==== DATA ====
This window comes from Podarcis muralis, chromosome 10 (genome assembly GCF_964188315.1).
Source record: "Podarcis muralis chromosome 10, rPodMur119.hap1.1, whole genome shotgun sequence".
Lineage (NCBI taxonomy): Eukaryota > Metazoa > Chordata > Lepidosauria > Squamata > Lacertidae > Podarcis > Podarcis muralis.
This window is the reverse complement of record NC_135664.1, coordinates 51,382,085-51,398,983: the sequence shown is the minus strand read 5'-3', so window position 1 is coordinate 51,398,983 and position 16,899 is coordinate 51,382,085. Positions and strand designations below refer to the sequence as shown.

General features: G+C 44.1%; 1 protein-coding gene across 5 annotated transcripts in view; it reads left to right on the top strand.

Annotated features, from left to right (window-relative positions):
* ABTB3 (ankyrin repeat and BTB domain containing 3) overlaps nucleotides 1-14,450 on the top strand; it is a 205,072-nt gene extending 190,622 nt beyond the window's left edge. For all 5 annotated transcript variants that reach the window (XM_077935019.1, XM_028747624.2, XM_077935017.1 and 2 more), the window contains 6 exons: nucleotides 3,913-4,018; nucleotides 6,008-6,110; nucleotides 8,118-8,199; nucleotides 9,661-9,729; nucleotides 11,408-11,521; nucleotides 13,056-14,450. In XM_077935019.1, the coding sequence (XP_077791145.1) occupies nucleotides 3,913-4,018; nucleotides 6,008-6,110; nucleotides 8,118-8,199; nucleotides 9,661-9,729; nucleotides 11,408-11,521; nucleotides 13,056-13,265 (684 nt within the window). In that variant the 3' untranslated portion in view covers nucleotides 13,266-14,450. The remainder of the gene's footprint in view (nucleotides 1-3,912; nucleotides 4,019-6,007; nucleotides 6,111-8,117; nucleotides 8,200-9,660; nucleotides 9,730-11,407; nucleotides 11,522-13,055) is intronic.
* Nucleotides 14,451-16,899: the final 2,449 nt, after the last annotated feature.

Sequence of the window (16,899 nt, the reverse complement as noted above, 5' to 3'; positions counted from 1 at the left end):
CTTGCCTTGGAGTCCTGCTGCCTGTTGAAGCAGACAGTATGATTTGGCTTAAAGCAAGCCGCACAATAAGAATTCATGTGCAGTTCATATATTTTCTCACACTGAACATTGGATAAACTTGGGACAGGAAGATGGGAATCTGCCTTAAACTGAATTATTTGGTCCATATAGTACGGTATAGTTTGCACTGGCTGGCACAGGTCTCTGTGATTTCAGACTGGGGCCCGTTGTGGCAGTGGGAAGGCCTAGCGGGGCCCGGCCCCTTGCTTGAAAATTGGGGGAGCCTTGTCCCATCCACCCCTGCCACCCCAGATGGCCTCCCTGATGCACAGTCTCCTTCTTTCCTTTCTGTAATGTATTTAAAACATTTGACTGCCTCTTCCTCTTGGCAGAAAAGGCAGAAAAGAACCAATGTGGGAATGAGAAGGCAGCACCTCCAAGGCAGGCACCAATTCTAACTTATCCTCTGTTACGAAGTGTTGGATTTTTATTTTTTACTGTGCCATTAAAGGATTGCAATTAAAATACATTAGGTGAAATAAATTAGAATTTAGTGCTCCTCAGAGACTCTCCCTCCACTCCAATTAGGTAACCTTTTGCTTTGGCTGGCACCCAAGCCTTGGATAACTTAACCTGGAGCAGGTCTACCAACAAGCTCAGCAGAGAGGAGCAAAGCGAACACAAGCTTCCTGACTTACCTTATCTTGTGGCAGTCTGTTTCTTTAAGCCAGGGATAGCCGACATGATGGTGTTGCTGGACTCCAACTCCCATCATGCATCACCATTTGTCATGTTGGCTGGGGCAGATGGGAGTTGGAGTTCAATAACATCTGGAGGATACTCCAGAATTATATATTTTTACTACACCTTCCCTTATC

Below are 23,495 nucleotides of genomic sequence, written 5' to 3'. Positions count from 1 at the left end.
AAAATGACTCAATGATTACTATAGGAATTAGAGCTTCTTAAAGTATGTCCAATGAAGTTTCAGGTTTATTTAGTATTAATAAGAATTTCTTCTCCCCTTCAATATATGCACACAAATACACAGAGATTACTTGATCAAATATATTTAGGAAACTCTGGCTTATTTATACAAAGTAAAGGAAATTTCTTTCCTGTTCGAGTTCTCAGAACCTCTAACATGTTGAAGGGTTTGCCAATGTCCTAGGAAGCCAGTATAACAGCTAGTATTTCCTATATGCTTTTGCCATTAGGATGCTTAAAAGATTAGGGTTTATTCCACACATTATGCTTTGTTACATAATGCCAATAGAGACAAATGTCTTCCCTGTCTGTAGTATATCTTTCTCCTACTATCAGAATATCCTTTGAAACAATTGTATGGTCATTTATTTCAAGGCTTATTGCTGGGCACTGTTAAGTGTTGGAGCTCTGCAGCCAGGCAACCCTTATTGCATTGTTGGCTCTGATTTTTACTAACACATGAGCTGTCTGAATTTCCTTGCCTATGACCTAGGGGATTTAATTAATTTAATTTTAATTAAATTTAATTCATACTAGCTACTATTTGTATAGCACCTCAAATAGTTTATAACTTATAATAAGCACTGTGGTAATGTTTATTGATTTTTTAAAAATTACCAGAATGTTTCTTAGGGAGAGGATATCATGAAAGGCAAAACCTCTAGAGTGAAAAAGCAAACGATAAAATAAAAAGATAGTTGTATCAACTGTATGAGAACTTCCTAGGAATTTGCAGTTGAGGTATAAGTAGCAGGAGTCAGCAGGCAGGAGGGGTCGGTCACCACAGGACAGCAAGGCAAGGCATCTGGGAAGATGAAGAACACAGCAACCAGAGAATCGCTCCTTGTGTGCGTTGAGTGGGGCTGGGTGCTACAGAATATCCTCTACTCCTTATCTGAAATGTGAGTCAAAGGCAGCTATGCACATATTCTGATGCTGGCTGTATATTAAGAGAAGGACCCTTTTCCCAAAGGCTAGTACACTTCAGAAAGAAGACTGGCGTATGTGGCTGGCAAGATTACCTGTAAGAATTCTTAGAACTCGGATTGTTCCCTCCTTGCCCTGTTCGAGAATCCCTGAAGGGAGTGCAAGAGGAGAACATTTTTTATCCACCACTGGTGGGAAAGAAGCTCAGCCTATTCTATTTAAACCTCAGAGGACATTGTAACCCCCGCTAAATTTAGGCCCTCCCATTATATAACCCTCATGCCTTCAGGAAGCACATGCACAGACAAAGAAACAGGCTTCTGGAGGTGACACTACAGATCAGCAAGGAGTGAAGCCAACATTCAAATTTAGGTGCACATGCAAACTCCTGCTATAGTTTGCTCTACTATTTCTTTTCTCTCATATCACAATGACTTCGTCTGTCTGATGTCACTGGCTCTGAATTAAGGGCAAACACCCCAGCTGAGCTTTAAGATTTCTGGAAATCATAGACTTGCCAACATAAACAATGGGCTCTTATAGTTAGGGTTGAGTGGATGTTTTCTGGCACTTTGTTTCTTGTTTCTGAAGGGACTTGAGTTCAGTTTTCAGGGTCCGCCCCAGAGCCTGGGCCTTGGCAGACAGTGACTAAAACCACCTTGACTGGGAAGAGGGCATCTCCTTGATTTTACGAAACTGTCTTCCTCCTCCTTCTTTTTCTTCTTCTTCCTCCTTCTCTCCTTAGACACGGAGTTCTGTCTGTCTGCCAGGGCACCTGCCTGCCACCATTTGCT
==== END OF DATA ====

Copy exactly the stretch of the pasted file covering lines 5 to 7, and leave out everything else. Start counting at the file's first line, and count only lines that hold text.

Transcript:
General features: G+C 44.1%; 1 protein-coding gene across 5 annotated transcripts in view; it reads left to right on the top strand.

Annotated features, from left to right (window-relative positions):
* ABTB3 (ankyrin repeat and BTB domain containing 3) overlaps nucleotides 1-14,450 on the top strand; it is a 205,072-nt gene extending 190,622 nt beyond the window's left edge. For all 5 annotated transcript variants that reach the window (XM_077935019.1, XM_028747624.2, XM_077935017.1 and 2 more), the window contains 6 exons: nucleotides 3,913-4,018; nucleotides 6,008-6,110; nucleotides 8,118-8,199; nucleotides 9,661-9,729; nucleotides 11,408-11,521; nucleotides 13,056-14,450. In XM_077935019.1, the coding sequence (XP_077791145.1) occupies nucleotides 3,913-4,018; nucleotides 6,008-6,110; nucleotides 8,118-8,199; nucleotides 9,661-9,729; nucleotides 11,408-11,521; nucleotides 13,056-13,265 (684 nt within the window). In that variant the 3' untranslated portion in view covers nucleotides 13,266-14,450. The remainder of the gene's footprint in view (nucleotides 1-3,912; nucleotides 4,019-6,007; nucleotides 6,111-8,117; nucleotides 8,200-9,660; nucleotides 9,730-11,407; nucleotides 11,522-13,055) is intronic.